VIA Cyrix III and VIA C3
Two processor design firm acquisitions and one winner. Two names and
one winner. A bizarre story.
National Semiconductor acquired Cyrix some time ago and used IBM
semiconductor manufacturing to produce the the Cyrix 6x86 and M2.
They also used some 5x86 technology to produce the MediaGX which is
still used today in some appliances under the Geode name. My
evaluation AOLTV box used a 233 MHz MediaGX. The production version I
bought at a fire sale is a 200 MHz Geode version, but this article,
ironically, isn't about Cyrix at all. When Taiwanese chipset producer
VIA came around and acquired Cyrix from NatSemi they also acquired the
processor design firm Centaur Technology. VIA selected Centaur's
WinChip over the Cyrix work-in-progress "Joshua" processor. Very
quickly after Joshua failed VIA dropped the Cyrix technology
altogether but kept the Cyrix name. Shortly after production of the
first VIA Cyrix III chips based on WinChip, VIA dropped the Cyrix name
and called their new family of processors the VIA C3. You can read
some insider information at www.centtech.com where they sometimes hint at
their upcoming processor products.
Speaking of chipset producers, I heard that Taiwanese design firm
SiS was going to produce a chipset with a Rise processor embedded in
it but have nothing further.
Samuel, Samuel 2, Ezra, and Ezra-T are the model names of the current
VIA C3 processor line. Let me summarize them:
I bought an 866 MHz VIA C3 that the vendor said was a Samuel 2 model.
The CPU identification programs report my VIA C3 as a C5B which the
literature also suggests is a Samuel 2. The CPU identification string
says "VIA Ezra" and the voltage used is 1.35V, which means Ezra.
Either way the 866 MHz version I bought for $28 was so good I bought
another. The 133 MHz external clock speed gives the processor a
distinct advantage since it can access memory 33% faster than the
fastest Socket-370 Celerons can. It runs very well without a CPU fan,
too, making it the perfect bedroom computer. SiSoft Sandra gives it a
"PR" rating of about 695 MHz which pretty much fits in the design
constraints of the Centaur and the Bottomfeeder philosophy: you don't
play 3D games on it but you do everything else exceptionally quickly.
- Samuel: The Samuel was the first to market and the chip I
own is marked "VIA Cyrix III". The Samuel has 128KB of L1 cache and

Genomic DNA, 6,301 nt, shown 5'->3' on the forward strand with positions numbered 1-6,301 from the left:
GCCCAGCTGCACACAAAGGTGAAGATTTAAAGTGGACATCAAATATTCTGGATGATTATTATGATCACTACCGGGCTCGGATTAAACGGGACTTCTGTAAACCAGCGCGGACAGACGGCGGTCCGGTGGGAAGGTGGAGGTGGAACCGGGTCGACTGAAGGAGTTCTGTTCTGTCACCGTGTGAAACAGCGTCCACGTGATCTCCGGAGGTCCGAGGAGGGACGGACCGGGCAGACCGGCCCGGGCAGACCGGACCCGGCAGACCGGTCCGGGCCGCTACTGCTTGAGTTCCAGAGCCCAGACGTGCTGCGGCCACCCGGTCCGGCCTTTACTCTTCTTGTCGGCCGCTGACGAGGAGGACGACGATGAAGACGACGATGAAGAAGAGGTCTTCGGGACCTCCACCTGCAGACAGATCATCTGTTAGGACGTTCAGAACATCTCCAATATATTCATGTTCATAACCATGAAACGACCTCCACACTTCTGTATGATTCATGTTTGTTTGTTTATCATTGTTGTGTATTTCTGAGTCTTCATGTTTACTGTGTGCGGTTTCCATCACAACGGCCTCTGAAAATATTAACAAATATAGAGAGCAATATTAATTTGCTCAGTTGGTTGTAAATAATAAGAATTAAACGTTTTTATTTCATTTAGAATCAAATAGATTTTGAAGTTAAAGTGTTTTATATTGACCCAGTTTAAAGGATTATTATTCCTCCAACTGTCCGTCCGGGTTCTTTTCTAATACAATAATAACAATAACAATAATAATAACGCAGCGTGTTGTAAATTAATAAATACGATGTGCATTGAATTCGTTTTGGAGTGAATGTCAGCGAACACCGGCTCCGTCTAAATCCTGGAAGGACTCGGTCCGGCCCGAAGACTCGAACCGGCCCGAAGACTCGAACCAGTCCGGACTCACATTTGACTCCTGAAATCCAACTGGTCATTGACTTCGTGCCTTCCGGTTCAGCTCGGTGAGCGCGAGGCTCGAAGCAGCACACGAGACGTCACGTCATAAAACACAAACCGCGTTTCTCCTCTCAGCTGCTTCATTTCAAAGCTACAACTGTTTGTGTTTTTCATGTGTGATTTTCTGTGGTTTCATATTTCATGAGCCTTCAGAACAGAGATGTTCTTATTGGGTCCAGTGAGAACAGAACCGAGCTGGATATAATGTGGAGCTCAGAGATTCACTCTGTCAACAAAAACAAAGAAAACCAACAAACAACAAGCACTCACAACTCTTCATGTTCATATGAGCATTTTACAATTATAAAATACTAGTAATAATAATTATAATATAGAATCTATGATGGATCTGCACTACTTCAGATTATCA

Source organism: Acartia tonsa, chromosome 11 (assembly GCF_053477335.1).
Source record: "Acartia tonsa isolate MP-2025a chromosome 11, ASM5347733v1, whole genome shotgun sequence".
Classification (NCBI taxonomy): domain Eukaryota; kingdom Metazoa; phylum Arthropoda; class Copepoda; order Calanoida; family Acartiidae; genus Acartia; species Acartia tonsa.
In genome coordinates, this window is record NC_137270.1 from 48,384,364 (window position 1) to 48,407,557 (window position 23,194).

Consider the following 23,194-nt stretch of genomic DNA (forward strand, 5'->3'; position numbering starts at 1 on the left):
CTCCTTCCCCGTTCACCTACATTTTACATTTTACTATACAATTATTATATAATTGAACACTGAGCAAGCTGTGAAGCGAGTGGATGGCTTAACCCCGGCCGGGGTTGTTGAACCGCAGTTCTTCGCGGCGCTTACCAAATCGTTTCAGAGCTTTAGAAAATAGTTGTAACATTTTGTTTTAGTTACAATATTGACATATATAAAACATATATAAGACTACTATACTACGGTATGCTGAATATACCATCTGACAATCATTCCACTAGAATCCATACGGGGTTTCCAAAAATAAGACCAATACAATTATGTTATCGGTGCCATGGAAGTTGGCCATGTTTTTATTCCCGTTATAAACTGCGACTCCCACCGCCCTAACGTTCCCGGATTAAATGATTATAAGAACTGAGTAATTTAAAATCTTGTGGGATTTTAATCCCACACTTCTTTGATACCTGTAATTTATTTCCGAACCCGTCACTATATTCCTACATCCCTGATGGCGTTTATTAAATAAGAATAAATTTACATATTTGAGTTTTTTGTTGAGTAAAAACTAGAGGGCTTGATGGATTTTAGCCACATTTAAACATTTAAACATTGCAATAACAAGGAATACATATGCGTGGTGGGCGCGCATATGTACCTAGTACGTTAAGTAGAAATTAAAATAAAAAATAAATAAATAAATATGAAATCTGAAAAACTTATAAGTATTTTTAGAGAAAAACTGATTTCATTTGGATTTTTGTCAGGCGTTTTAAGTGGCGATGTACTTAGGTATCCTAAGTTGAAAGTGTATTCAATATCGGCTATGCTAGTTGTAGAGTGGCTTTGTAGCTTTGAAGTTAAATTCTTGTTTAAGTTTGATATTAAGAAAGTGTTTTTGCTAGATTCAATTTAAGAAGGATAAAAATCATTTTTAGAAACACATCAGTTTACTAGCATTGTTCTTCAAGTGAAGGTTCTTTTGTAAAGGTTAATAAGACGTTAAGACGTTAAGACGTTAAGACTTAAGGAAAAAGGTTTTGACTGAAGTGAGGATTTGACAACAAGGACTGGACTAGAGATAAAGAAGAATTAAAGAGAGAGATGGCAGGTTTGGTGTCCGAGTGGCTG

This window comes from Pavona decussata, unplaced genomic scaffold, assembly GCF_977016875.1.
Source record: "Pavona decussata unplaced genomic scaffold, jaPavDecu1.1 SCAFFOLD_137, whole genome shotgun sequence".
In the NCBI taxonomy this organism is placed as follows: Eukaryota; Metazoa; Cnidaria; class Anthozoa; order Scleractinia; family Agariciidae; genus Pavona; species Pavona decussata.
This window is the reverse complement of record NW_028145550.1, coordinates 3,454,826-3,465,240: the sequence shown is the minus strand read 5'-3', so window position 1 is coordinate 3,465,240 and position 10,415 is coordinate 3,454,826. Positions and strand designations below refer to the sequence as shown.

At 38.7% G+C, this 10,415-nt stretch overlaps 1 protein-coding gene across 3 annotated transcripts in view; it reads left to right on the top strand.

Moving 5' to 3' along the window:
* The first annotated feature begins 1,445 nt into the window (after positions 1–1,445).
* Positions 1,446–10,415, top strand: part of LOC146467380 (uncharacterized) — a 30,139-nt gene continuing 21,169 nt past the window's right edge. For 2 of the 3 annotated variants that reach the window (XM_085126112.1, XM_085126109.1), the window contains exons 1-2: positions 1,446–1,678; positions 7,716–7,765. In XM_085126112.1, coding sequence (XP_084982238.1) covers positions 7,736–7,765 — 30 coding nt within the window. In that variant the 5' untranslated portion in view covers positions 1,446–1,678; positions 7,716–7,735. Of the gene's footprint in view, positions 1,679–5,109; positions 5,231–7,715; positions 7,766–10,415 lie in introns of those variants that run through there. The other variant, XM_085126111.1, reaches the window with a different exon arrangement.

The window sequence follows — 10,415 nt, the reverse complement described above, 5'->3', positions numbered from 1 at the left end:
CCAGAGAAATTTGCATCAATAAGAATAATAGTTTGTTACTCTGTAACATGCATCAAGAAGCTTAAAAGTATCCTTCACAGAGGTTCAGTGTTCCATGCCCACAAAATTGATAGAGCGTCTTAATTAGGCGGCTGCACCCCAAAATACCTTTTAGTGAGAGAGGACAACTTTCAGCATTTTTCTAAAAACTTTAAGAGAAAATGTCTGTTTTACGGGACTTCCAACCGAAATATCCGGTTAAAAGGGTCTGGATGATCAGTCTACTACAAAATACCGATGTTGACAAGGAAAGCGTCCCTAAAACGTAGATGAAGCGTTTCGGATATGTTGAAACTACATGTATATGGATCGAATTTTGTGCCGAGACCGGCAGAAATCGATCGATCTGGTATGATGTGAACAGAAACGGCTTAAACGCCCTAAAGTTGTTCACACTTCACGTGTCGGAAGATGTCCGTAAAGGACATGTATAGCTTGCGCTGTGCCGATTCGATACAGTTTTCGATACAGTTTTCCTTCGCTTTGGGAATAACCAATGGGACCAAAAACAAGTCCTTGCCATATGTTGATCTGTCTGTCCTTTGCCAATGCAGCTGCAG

no L2 cache--many motherboards identify this chip as having no cache
and it seems to perform that way. It requires a somewhat high 1.9
- Samuel 2: This chip is mostly the Samuel with 64KB of L2
cache. My vendor sold me a Samuel 2 chip that turns out to be an Ezra
chip, so I can't comment on Samuel 2 and don't particulary desire
- Ezra: This is the current VIA C3. The chip I have is
marked with "VIA C3" branding and performs exceedingly well at 1.35V.
Some literature suggests this is built with 0.13-micron process but it
is probably both 0.15 and 0.13 depending on when you bought it.
- Ezra-T: One web site suggests this is an Ezra with copper
interconnects in FCPGA-2 format. According to the data sheet it
appears to be the mobile version of the Ezra. If you get a 1GHz C3 it
is unclear whether it is Ezra-T or Ezra.
- VIA e-Series: This processor is only available embedded on
the fanless VIA Eden platform. The datasheets don't talk about this
one so I don't have much to comment on. It's possible this may be the
Let me add a quick note on the economics of this processor. 866 MHz
CPU for $28, all-in-one motherboard for $44, case for $30, 10GB hard
disk for $45, 256MB memory for $25, and a modem or network card for
$7. A total of $179 gives you a perfect bedroom computer. You can
get the same thing in a complete Linux computer at Wal-Mart's web site
for about $220.
The CeLeron has moved to Socket-478 so the Socket-370 platform may be
going away but not too soon if the Wal-Mart PC and other VIA C3
products keep selling. Since the original VIA Cyrix III was a WinChip
reworked for the P6 bus on Socket 370 it may be possible for VIA's
Centaur folks to get the chip running on Socket-478 if they can
implement the quad-pumped memory system used on Socket-478. We'll